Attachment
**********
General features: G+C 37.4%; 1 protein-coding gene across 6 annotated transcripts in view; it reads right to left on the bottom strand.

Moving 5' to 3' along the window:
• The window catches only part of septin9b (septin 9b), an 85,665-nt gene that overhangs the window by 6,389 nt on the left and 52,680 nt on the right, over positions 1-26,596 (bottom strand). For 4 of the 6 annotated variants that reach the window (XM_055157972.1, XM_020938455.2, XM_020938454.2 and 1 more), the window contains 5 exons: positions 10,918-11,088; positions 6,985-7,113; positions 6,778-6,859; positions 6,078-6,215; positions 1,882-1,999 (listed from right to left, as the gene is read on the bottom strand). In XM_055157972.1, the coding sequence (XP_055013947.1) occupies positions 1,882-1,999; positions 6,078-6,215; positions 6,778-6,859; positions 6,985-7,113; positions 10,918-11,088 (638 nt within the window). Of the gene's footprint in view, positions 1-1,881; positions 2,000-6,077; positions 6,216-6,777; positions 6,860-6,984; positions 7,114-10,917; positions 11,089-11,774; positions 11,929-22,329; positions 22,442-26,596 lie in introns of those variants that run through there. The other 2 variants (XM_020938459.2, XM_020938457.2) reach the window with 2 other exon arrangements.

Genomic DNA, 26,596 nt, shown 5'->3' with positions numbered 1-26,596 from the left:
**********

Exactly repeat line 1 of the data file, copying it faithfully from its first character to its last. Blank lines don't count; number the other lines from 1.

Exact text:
General features: G+C 37.4%; 1 protein-coding gene across 6 annotated transcripts in view; it reads right to left on the bottom strand.